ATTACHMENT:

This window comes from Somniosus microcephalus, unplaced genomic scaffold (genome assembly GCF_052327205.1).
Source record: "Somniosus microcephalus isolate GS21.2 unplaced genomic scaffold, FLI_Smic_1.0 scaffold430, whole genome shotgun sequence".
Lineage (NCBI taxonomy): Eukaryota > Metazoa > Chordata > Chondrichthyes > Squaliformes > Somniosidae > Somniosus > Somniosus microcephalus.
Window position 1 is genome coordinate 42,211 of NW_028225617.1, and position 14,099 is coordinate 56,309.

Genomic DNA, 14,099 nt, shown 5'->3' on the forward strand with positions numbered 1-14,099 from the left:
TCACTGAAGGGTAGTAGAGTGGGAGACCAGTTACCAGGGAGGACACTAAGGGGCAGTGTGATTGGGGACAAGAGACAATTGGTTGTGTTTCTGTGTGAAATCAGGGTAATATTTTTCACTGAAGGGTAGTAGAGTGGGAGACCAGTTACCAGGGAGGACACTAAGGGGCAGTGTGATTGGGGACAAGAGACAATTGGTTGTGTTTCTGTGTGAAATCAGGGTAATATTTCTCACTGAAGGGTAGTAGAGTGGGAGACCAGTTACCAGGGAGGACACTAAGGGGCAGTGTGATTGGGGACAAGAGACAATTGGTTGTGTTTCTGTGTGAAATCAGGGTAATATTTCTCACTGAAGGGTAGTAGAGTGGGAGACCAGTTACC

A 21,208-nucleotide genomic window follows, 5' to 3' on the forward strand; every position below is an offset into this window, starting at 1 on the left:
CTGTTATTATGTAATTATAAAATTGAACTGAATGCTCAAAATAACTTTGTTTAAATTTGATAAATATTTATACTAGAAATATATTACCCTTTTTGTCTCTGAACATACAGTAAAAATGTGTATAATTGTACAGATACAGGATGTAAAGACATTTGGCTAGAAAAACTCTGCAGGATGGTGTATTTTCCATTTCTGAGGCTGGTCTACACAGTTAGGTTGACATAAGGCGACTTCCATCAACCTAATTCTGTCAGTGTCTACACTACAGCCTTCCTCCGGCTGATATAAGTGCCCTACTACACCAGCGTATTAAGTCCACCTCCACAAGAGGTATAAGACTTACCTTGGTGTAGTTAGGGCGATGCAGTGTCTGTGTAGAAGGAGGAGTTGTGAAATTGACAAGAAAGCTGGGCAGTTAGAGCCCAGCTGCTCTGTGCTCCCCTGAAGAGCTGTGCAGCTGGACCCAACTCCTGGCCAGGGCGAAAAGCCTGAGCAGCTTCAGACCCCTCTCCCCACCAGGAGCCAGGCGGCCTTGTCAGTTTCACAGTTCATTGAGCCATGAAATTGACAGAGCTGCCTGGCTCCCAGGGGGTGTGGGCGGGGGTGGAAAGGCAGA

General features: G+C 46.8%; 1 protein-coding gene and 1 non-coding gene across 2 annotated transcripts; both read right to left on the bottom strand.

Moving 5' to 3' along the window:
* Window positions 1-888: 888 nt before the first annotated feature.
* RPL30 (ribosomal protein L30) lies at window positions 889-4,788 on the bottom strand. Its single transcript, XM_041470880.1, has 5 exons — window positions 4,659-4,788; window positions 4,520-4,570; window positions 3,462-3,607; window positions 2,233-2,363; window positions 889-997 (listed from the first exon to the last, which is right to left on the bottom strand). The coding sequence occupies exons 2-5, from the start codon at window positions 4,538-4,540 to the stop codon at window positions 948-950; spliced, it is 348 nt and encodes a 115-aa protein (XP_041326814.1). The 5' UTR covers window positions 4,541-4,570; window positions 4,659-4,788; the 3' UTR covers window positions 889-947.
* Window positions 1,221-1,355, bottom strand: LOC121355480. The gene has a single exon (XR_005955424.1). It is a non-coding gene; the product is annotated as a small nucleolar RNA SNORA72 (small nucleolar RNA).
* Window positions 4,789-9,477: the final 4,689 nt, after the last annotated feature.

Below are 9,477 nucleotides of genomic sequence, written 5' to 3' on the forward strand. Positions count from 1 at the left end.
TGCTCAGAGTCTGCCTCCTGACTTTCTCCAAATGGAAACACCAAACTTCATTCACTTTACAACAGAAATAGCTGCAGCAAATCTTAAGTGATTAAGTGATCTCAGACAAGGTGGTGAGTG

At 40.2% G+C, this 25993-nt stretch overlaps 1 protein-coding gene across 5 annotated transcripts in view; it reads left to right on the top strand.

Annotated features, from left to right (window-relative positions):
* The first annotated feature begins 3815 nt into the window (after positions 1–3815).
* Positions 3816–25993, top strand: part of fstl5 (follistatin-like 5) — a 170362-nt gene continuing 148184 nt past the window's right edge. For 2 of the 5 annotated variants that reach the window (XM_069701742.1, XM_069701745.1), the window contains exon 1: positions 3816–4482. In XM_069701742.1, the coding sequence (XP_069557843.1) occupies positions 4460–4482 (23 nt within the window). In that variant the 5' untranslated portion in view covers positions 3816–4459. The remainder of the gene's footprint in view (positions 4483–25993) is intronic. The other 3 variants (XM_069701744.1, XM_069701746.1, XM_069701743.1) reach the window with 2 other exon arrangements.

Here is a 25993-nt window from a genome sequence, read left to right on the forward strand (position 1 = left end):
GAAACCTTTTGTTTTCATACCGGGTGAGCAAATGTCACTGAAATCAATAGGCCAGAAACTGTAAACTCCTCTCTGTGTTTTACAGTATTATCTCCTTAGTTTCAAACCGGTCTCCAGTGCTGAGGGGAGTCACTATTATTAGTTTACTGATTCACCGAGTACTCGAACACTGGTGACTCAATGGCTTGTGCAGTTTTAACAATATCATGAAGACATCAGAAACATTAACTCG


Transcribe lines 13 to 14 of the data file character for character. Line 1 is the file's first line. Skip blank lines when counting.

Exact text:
* Window positions 1,221-1,355, bottom strand: LOC121355480. The gene has a single exon (XR_005955424.1). It is a non-coding gene; the product is annotated as a small nucleolar RNA SNORA72 (small nucleolar RNA).
* Window positions 4,789-9,477: the final 4,689 nt, after the last annotated feature.